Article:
reflection

A whole menagerie of D-list villains are out to annoy Venom. He's probably going to do a lot more than annoy them back.
Writing
Art
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Review: More Lethal than Protective in VENOM: LETHAL PROTECTOR #1

Venom’s string of solo titles in the 90’s may have been stretching things by calling him an “anti-hero.” Though, according to the writers of the time, that was definitely what the publishers wanted him to be. Dark, evil-looking Spider-Man’s suddenly a hit character? Give him his own title and have him fight even worse guys! Except, in practice, a lot of effort was put into making the character true to his villainous early appearances. Which meant Venom was still an unstable maniac. His greatest superpower: rationalizing whatever he did as either heroic or caused by someone else. Sure, sometimes he’d fight villains. Sometimes he’d try to kill J Jonah Jameson by mistake! That’s the take character co-creator David Michelinie is returning to in Venom: Lethal Protector #1. So if you’re not into Venom becoming a better person, here he’s throwing cars at petty thieves.

WRITING

Set during the early days of Venom’s career, the issue finds Eddie Brock trying to figure out his place in the world. He knows he wants to protect the innocent (and kill Spider-Man), but is upset his attempts at vigilante justice aren’t being appreciated. Things aren’t helped when he has a bit more trouble than expected with a bumbling villain out to prove himself. And a returning sinister organization begins to carry out their plans for poor Venom…

This issue is a reunion of sorts for Spider-Man characters Michelinie introduced during his long tenure on the title. The fake Avengers Taskmaster trained in Amazing Spider-Man #367 show up in the opening pages, and the obscure villains only continue to reappear from there. But the D-list villains with silly powers help add to the darkly comedic tone Venom Lethal Protector #1 sets for itself. This is a Venom whose time as a journalist has left him with a flowery vocabulary – “That’s why we lead you here, where we wouldn’t be bothered by buttinskies with badges!” he shouts in the opening pages. It all comes with an air of goofiness. That’s not to say that none of Venom’s concerns are treated seriously. But this is a character with a monster-face whose attempts at eloquent language just end up scaring old ladies. So hell, why shouldn’t he be fun?

Eddie also tries to open up to his symbiote throughout the issue, in what ends up being a one-sided conversation. All his attempts to get the symbiote to talk about its past are met with silence. This is interesting, since the relationship between Eddie and his symbiote has always been best described as that of two enablers. Both coming off sour rejections, bonding over shared hatred, and pushing one another to further destructive extremes. But here, we see a frostier symbiote acting more as an occasional voice of reason. Eddie even decides he needs someone more human to talk to, and seeks out his ex-wife. Though she’s… less open to conversation. Eddie’s only gonna end up relying on his alien friend more and more.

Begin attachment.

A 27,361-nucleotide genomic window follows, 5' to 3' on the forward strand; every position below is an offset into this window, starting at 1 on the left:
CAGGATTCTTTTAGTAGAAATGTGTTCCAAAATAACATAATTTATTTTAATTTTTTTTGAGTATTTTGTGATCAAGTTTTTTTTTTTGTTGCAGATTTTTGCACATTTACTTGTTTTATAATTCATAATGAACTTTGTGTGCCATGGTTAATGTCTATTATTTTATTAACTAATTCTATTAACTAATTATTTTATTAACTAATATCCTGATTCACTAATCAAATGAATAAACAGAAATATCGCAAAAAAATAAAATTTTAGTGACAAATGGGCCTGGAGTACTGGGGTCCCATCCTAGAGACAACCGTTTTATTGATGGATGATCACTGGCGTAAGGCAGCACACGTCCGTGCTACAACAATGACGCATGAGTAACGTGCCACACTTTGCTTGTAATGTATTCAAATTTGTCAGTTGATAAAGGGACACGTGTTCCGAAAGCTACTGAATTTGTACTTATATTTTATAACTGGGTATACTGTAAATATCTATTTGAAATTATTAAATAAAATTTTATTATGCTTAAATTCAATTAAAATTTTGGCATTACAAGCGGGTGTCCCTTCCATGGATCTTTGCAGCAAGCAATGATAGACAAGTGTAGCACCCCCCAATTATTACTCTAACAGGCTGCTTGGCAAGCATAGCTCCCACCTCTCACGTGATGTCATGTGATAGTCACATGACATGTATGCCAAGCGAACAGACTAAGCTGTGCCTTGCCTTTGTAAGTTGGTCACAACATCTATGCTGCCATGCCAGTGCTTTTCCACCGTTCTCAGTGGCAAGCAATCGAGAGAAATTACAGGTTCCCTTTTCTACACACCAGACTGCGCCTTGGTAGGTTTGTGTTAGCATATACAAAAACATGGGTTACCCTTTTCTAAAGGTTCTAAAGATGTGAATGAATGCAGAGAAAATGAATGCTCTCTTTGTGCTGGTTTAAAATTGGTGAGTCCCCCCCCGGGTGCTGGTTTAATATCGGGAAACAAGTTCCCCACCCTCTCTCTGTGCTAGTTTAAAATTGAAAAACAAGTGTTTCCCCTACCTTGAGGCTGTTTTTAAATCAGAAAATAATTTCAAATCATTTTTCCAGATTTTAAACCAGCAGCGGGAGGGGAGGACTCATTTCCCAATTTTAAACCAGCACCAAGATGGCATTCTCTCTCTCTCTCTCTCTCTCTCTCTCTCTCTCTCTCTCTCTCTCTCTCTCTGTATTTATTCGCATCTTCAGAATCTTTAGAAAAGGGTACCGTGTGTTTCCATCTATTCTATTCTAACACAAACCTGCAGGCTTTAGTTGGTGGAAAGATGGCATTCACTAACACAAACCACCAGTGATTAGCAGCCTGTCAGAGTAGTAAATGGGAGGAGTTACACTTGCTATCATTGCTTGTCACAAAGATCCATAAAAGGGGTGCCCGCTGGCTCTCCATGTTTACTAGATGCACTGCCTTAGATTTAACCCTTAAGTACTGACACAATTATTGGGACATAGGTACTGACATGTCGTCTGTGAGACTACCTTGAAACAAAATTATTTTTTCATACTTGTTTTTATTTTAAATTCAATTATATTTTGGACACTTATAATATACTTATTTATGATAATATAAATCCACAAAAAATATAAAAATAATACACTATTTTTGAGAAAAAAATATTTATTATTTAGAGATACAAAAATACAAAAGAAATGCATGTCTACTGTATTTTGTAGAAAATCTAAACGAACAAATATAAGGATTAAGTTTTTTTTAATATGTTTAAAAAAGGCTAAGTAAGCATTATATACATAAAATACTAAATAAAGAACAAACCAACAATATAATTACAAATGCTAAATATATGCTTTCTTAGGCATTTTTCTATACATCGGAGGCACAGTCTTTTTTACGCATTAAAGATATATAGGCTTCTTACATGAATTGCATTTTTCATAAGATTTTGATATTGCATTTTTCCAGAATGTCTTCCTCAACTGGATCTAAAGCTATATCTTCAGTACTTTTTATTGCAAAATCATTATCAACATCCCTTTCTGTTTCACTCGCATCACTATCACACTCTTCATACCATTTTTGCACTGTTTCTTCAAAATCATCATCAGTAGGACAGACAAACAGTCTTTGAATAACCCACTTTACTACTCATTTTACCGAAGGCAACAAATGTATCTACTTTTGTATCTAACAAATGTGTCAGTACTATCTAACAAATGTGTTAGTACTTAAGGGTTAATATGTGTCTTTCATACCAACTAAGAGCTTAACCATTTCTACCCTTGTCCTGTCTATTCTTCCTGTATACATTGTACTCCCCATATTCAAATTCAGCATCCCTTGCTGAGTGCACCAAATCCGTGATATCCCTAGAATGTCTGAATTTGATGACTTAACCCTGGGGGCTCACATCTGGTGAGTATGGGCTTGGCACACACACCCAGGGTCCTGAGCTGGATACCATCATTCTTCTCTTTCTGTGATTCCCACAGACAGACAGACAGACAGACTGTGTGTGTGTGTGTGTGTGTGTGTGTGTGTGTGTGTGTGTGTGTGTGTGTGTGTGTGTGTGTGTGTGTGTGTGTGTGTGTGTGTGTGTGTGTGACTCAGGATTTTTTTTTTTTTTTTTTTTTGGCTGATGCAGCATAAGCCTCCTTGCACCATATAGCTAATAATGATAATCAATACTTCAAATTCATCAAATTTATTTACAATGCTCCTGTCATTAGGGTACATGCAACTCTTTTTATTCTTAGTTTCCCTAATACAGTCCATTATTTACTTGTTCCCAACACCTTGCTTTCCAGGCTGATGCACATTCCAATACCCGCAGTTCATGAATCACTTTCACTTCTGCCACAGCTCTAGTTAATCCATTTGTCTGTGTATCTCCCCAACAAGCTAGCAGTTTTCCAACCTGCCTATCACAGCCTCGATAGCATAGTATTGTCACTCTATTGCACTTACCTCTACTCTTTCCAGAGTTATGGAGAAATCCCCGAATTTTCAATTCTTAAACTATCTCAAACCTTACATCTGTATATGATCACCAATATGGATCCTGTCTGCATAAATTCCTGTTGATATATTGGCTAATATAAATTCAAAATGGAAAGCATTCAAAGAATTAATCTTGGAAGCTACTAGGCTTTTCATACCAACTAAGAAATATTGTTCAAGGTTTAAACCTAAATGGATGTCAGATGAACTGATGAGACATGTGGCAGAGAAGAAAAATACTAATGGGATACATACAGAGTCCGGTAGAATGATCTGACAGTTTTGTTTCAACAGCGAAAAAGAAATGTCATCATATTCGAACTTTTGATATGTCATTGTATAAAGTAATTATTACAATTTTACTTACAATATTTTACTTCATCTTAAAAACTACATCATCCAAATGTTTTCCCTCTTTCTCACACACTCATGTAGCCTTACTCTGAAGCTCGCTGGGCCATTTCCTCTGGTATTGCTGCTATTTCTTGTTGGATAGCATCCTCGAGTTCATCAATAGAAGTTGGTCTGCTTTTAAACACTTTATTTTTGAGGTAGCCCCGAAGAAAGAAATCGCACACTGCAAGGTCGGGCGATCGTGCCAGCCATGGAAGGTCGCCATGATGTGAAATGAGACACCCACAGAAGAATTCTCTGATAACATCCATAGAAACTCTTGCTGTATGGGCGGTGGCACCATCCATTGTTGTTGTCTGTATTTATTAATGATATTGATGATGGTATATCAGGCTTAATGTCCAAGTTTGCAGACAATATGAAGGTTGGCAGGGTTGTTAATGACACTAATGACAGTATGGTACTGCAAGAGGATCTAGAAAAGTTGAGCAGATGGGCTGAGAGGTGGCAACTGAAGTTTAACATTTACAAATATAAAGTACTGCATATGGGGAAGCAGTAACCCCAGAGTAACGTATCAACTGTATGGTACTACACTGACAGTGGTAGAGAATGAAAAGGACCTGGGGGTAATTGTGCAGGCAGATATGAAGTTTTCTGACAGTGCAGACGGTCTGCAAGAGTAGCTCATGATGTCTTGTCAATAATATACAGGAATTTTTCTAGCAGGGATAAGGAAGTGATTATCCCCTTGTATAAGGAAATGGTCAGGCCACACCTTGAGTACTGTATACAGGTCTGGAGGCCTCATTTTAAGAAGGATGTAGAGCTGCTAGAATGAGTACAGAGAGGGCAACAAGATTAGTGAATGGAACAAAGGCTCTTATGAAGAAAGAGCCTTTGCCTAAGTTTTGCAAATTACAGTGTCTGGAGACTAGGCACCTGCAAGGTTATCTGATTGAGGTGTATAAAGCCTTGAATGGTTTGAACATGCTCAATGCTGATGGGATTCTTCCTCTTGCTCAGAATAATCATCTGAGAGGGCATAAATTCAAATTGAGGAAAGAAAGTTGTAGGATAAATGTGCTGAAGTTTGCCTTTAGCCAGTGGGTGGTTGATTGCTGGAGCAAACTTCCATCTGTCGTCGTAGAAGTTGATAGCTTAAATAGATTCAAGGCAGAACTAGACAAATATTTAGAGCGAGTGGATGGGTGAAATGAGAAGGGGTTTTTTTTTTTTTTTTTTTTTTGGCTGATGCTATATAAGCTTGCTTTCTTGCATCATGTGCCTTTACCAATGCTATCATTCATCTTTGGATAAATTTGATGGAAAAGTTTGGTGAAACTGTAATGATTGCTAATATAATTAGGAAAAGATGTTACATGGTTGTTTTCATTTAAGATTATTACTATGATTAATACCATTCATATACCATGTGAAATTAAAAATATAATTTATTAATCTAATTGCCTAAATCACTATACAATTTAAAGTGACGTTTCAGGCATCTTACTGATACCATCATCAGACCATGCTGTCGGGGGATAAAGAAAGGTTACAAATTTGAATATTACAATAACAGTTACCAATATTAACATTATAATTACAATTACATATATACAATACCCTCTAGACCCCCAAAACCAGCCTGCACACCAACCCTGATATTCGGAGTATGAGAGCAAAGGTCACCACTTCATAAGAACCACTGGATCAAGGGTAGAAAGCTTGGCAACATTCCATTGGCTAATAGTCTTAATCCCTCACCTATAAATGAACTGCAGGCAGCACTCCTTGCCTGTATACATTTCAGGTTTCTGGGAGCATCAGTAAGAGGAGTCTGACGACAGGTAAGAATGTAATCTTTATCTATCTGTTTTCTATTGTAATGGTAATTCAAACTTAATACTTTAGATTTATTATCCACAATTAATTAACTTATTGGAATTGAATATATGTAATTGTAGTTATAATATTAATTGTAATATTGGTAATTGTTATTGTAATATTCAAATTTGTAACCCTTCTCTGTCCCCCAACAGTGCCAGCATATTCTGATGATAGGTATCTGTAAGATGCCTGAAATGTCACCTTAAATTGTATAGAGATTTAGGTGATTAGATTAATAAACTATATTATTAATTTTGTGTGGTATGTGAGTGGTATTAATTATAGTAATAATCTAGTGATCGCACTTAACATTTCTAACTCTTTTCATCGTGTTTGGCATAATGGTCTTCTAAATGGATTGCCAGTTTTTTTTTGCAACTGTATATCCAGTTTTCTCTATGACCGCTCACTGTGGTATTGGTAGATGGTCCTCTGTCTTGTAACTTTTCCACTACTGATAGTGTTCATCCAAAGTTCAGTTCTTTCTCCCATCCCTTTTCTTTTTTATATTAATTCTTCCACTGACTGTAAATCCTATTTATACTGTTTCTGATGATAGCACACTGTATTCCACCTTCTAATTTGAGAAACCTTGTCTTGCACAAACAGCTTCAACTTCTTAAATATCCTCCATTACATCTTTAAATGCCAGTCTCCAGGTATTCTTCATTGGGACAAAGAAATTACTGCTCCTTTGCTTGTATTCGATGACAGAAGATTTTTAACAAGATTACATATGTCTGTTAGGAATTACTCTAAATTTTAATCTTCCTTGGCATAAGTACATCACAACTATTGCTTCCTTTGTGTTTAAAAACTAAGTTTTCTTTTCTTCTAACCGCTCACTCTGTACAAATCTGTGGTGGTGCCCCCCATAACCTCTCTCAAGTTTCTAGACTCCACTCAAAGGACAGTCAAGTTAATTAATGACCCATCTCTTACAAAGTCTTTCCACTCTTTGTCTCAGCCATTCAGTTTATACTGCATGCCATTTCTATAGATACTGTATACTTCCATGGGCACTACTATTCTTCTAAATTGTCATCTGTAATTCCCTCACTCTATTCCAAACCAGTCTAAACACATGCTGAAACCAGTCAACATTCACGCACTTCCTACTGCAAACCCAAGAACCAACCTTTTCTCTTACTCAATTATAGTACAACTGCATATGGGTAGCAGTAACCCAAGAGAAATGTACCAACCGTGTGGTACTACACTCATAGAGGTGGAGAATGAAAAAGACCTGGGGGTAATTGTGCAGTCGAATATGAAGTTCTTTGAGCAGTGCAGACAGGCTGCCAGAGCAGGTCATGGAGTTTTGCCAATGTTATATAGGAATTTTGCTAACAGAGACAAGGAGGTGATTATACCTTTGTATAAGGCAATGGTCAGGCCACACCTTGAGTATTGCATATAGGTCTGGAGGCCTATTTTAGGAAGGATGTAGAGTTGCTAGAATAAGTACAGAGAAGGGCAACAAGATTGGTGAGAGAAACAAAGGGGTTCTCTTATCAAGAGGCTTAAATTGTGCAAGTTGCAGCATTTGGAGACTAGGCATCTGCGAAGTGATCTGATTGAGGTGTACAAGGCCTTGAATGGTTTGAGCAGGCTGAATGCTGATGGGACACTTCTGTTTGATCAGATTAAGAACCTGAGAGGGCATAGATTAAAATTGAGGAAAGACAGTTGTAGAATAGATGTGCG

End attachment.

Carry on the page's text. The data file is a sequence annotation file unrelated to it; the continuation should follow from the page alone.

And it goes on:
ART

Venom’s the kind of cool, clean design that’s inspired thousands and thousands of doodles in school notebooks across the country. Guy must be fun to draw. Ivan Fiorelli definitely looks like he’s having fun. He provides plenty of closeups on Venom’s sinister grin, dozens of perfectly sharpened little teeth protruding from his gigantic gums. And for an issue centered around a man with a permanent grin, there’s a lot of expressiveness on show here. A certain guest villain that the climax of the issue revolves around is presented with droopy, ill fitting clothes, and a lanky, cartoony body. Eddie gives a delightfully smug smirk after an attempted good deed.

Bryan Valenza, meanwhile, goes for a cartoony, bright color palette. Though he also relies on a lot of urban browns and greys. Superhero or not, this is a comic about a man who lives in the sewers. It’s up to the silly costumes of the comic’s cast to provide splashes of color, along with autumn leaves, and the vibrant city skyline at night. VC’s Tavis Lanham provides clear, pleasant lettering throughout. Venom himself is given a subtly wobbly, horror-tinged font whenever he yells, giving his speech a properly monstrous character to it. Though his white-on-black speech bubbles certainly help as well.

VERDICT

Venom: Lethal Protector #1 is a fun throwback to before Venom and the symbiotes splintered off into their own corner of the Marvel universe. This issue doesn’t let you forget Venom is primarily a Spider-Man character- its world populated by petty thugs in spandex and ungrateful New Yorkers. But sometimes its fun to take a spin with a character who’s a  lot less responsible than that uptight Peter Parker. So keep a lookout for when the issue releases from Marvel Comics on March 23rd.

Hank Essman
Hank Essman
Hailing from the middle of Missouri, Hank has co-hosted a local radio show on comics, written a thesis on graphic literature, penned a few articles on comic books, attended several comic conventions, and played a little tennis.

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Review: More Lethal than Protective in VENOM: LETHAL PROTECTOR #1A whole menagerie of D-list villains are out to annoy Venom. He's probably going to do a lot more than annoy them back.